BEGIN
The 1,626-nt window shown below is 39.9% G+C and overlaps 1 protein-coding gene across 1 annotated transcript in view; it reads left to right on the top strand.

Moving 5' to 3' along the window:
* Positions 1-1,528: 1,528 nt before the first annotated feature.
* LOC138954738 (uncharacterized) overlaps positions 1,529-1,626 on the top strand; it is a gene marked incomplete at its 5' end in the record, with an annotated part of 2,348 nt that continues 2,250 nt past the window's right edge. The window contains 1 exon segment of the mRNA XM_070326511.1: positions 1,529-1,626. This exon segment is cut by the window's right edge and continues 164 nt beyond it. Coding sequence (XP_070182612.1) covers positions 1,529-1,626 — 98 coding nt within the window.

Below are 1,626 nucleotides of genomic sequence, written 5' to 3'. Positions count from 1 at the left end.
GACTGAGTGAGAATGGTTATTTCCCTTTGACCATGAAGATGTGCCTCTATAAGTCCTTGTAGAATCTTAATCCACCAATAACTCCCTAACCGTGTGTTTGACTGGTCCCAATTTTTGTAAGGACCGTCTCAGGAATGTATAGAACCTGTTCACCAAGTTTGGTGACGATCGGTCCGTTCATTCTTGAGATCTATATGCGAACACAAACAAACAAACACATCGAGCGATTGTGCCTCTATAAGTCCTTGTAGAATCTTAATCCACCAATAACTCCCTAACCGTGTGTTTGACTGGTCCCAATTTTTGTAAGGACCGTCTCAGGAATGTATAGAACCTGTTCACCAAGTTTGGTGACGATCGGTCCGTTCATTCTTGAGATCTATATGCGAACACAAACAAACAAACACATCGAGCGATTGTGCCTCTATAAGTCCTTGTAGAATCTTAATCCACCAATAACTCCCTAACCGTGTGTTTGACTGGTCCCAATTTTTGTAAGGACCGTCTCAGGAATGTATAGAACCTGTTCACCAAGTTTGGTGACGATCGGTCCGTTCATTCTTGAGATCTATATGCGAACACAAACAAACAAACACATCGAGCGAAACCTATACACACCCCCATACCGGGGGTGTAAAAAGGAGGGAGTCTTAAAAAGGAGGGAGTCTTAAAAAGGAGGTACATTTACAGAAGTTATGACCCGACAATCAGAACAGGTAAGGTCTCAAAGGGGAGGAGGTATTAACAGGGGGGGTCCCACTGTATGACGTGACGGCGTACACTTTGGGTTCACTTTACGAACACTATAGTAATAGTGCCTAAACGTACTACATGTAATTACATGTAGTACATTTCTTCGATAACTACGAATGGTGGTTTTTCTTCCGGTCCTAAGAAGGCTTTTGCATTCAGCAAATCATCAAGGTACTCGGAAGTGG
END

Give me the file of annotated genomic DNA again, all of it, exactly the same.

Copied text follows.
The 1,626-nt window shown below is 39.9% G+C and overlaps 1 protein-coding gene across 1 annotated transcript in view; it reads left to right on the top strand.

Moving 5' to 3' along the window:
* Positions 1-1,528: 1,528 nt before the first annotated feature.
* LOC138954738 (uncharacterized) overlaps positions 1,529-1,626 on the top strand; it is a gene marked incomplete at its 5' end in the record, with an annotated part of 2,348 nt that continues 2,250 nt past the window's right edge. The window contains 1 exon segment of the mRNA XM_070326511.1: positions 1,529-1,626. This exon segment is cut by the window's right edge and continues 164 nt beyond it. Coding sequence (XP_070182612.1) covers positions 1,529-1,626 — 98 coding nt within the window.

Below are 1,626 nucleotides of genomic sequence, written 5' to 3'. Positions count from 1 at the left end.
GACTGAGTGAGAATGGTTATTTCCCTTTGACCATGAAGATGTGCCTCTATAAGTCCTTGTAGAATCTTAATCCACCAATAACTCCCTAACCGTGTGTTTGACTGGTCCCAATTTTTGTAAGGACCGTCTCAGGAATGTATAGAACCTGTTCACCAAGTTTGGTGACGATCGGTCCGTTCATTCTTGAGATCTATATGCGAACACAAACAAACAAACACATCGAGCGATTGTGCCTCTATAAGTCCTTGTAGAATCTTAATCCACCAATAACTCCCTAACCGTGTGTTTGACTGGTCCCAATTTTTGTAAGGACCGTCTCAGGAATGTATAGAACCTGTTCACCAAGTTTGGTGACGATCGGTCCGTTCATTCTTGAGATCTATATGCGAACACAAACAAACAAACACATCGAGCGATTGTGCCTCTATAAGTCCTTGTAGAATCTTAATCCACCAATAACTCCCTAACCGTGTGTTTGACTGGTCCCAATTTTTGTAAGGACCGTCTCAGGAATGTATAGAACCTGTTCACCAAGTTTGGTGACGATCGGTCCGTTCATTCTTGAGATCTATATGCGAACACAAACAAACAAACACATCGAGCGAAACCTATACACACCCCCATACCGGGGGTGTAAAAAGGAGGGAGTCTTAAAAAGGAGGGAGTCTTAAAAAGGAGGTACATTTACAGAAGTTATGACCCGACAATCAGAACAGGTAAGGTCTCAAAGGGGAGGAGGTATTAACAGGGGGGGTCCCACTGTATGACGTGACGGCGTACACTTTGGGTTCACTTTACGAACACTATAGTAATAGTGCCTAAACGTACTACATGTAATTACATGTAGTACATTTCTTCGATAACTACGAATGGTGGTTTTTCTTCCGGTCCTAAGAAGGCTTTTGCATTCAGCAAATCATCAAGGTACTCGGAAGTGG